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Critical nutrients for your baby: Part 1

From the very start of weaning your baby will need a number of all-important essential nutrients to support their mental and physical development. As with all nutrients, these need to come from food. This article is all about iron for babies.

Iron is one of the most important critical nutrients you will need to introduce to your baby from six months. Though all nutrients are essential which is why a varied diet from the get-go is key.

As your baby approaches the six month mark, they’ll be going through an amazing growth spurt. Here’s a fact for you; in their first year, babies triple their birth weight. They grow more rapidly in their first year than at any other time in their life.  And obviously, to grow that much, they’ll need a stack of nutrients.

Why does my baby need iron?

Getting enough iron for babies is essential as it is needed for making haemoglobin in red blood cells. It’s the micronutrient that enables the blood to carry oxygen around the body to your baby’s organs and muscles. It’s also important for the immune system – so as you can see it is vital for your baby.

Full term babies are born with a reserve of iron. Until six months, your baby will have been using the store of iron they’ve inherited from mum. But it’ll be starting to run low by this point, which is why from around six months is the ideal time to start introducing iron-rich foods into your baby’s diet.

And for this reason, don’t be tempted to delay introducing iron into your baby’s diet beyond six months. If your baby was born small, early or if you had iron deficiency when you were pregnant then they might not even have the full six months’ worth of iron stored which is why it is so important that iron features in their diet. And it may even need to be introduced slightly earlier. If you think that this applies to your baby then speak to your GP or health visitor who can advise on whether you need to get started a little earlier.

Can a lack of iron cause anaemia in babies?

It’s not uncommon for babies to develop an iron deficiency which can cause anaemia. There’s so much development going on in their brains. And because of this, we know that an iron deficiency in babies between six and twelve months can affect their cognitive, motor and social development skills in the future. Though these affects might not become apparent until your baby is a child. Just think of the size of a baby’s head in comparison to their bodies – it’s much larger in proportion compared to adults.

Iron deficiency is most likely to occur in babies by prolonging the first fruit and vegetable only stage during weaning. By waiting until around six moths to introduce complementary foods, there’s no need for a fruit and vegetable only stage.

Whilst fruit and veggies contain lots of important vitamins and minerals, iron should be introduced at six months. And by six and a half months, iron rich foods will need to feature quite heavily in their diet.

How often should my baby have foods containing iron?

As a guideline you should be giving your baby iron-rich foods twice a day once meals have been established.

 

Which foods are high in Iron for babies?

If you’re a meat-eating family, the best form of iron for babies is found in red meat. Your baby will absorb iron from meat more easily than iron from any other food source, and lean beef is packed with it. As a rough guide, the darker the flesh of the meat, the higher the iron content.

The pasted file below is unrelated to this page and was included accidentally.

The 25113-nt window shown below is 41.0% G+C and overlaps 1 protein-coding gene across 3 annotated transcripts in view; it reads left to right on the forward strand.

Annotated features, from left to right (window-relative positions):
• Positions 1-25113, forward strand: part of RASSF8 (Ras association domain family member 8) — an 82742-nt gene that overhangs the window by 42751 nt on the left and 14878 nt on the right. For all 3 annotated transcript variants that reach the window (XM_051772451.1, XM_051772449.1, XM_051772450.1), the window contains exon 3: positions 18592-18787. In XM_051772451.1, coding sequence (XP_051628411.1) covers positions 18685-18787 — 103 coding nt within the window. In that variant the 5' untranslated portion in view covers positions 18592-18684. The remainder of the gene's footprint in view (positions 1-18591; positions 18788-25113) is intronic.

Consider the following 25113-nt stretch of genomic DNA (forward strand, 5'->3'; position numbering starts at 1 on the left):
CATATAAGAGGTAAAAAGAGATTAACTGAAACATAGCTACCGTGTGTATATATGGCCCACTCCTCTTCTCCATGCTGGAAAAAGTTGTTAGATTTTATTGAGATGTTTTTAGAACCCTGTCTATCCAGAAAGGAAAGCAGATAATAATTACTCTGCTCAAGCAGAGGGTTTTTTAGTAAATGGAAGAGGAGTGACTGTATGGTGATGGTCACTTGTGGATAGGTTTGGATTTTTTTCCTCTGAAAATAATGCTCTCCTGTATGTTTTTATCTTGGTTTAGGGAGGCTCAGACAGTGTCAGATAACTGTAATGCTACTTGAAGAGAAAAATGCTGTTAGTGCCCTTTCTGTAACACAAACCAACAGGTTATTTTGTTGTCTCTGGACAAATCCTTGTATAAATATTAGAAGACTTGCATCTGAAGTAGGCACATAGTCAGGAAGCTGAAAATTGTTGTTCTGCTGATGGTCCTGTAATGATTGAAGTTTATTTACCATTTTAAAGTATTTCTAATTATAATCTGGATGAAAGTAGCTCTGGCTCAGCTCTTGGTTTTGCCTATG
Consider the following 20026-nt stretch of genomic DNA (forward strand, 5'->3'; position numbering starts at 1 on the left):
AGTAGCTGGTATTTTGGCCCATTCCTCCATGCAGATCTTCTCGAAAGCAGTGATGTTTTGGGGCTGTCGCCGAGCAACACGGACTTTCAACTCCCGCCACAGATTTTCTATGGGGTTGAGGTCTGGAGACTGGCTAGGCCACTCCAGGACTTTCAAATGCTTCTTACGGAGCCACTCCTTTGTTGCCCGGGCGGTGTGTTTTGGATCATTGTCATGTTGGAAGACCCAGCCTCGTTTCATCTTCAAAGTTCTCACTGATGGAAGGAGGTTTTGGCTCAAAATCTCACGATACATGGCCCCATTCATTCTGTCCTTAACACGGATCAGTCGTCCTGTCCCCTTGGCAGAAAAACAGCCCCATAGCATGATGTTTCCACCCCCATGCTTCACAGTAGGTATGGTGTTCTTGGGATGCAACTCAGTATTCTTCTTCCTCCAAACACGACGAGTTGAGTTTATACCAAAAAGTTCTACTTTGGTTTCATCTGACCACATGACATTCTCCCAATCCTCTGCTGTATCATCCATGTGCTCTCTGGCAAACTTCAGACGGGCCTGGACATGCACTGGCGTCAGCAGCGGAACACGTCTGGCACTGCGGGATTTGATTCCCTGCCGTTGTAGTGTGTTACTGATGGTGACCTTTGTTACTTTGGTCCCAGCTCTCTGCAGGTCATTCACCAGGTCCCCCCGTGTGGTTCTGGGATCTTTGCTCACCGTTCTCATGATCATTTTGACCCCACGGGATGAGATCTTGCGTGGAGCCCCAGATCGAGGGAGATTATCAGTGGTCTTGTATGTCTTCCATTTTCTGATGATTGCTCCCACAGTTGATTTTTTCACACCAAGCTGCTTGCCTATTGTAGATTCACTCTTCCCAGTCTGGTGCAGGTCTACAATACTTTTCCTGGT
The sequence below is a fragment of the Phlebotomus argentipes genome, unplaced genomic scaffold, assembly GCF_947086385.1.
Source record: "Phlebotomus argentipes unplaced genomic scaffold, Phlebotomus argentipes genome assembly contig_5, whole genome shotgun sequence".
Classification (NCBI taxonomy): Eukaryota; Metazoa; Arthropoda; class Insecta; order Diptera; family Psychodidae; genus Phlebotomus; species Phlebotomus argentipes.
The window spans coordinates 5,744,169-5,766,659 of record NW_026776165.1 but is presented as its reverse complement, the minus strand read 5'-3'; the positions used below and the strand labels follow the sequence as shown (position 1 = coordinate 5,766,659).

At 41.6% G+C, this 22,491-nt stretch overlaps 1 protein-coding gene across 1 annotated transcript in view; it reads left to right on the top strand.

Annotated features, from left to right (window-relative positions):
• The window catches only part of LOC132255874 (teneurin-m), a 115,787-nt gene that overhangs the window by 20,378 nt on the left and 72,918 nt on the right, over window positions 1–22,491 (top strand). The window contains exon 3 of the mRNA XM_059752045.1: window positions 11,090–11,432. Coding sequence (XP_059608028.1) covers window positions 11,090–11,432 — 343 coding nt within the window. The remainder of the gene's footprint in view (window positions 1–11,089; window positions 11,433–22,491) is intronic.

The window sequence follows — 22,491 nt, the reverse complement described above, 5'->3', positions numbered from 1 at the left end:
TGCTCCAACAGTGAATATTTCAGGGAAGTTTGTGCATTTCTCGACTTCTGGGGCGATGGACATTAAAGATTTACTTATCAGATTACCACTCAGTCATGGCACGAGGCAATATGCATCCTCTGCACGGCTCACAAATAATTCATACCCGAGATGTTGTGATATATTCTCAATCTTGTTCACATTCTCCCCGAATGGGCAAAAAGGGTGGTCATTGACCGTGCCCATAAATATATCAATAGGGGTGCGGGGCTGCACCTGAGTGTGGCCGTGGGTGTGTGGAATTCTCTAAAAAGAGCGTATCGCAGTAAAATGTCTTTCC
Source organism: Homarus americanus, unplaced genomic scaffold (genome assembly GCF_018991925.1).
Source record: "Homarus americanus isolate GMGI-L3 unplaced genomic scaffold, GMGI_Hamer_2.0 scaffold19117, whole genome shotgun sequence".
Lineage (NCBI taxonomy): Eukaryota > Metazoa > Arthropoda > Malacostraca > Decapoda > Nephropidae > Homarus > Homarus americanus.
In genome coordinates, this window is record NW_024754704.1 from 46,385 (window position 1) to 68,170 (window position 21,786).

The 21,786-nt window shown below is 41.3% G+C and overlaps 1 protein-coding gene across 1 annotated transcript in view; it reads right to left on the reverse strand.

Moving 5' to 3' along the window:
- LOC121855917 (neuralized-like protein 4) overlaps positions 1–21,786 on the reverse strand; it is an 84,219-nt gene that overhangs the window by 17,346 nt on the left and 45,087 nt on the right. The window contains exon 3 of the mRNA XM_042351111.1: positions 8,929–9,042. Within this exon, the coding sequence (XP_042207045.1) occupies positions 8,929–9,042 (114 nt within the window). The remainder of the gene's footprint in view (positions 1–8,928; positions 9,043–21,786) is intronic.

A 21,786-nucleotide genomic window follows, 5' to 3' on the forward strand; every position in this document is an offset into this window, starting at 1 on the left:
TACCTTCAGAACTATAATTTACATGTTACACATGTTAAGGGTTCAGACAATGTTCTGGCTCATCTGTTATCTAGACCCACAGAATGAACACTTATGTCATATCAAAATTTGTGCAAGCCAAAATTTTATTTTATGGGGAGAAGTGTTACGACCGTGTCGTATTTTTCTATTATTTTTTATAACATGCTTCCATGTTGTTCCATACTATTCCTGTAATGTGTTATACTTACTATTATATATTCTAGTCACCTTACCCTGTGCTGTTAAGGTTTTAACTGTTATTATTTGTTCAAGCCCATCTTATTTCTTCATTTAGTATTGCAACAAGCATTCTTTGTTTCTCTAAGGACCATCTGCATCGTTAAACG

Good sources of iron for babies and how to serve them:

  • Beef – slow cooked pieces as a finger food, the classic Bolognese or with veggies as a puree
  • Lamb – mini koftas, meatballs or a slow cooked lamb tagine
  • Chicken and turkey (use the darker meat such as the thigh or leg meat as those nice brown bits are slightly higher in iron) – chicken purees with fruit and vegetables, mini balls and burgers or why not try a chicken curry, blended or mashed until you reach the right consistency for your baby

How do vegetarian babies get iron?

If you follow a vegetarian diet, there are plenty of non-meat sources of iron. However, as these are primarily plant-based, the absorption of this form of iron is lower, so the amount your baby will need is slightly higher.

 

Best vegetarian sources of iron:

  • Egg yolks – boiled egg blended or mashed into a vegetable puree or dippy eggs
  • Fortified breakfast cereals (this is where iron is added to the cereal)
  • Wholegrain foods (such as brown pasta, wholegrain bread, brown rice and even chia seeds)
  • Tofu – mini croquettes are always a hit with tiny hands!
  • Beans and pulses (such as lentils, kidney beans and chickpeas) – lentil puree and homemade chickpea humus
  • Dried fruit (including dates, apricots and raisins) – add to porridge, stews and casseroles
  • Dark green leafy veggies (for example spinach and kale) – lightly cooked by steaming or stir frying

 

Iron rich recipes:

Why do I need to pair vitamin C with iron?

Did you know that vitamin C aids iron absorption?  By pairing iron containing foods with a vitamin C rich food it will help with the absorption of iron. This is particularly important for those following a vegetarian or vegan diet.

 

Which foods are high in vitamin C?

  • Fresh fruit (for example strawberries, blueberries, mango and kiwi)
  • Raw and lightly cooked vegetables (such as red peppers and tomatoes)
  • Green veggies (like broccoli and spinach) – plus these contain iron too!

 

And remember, if you are cooking your vegetables, be sure to only very lightly cook these as vitamin C is heat sensitive. Heating them for a prolonged time reduces the level of this nutrient. Stir frying or steaming is one of the best ways to cook veggies.

 

For the next article in this mini-series, which is on the importance of Omega 3, please click here.

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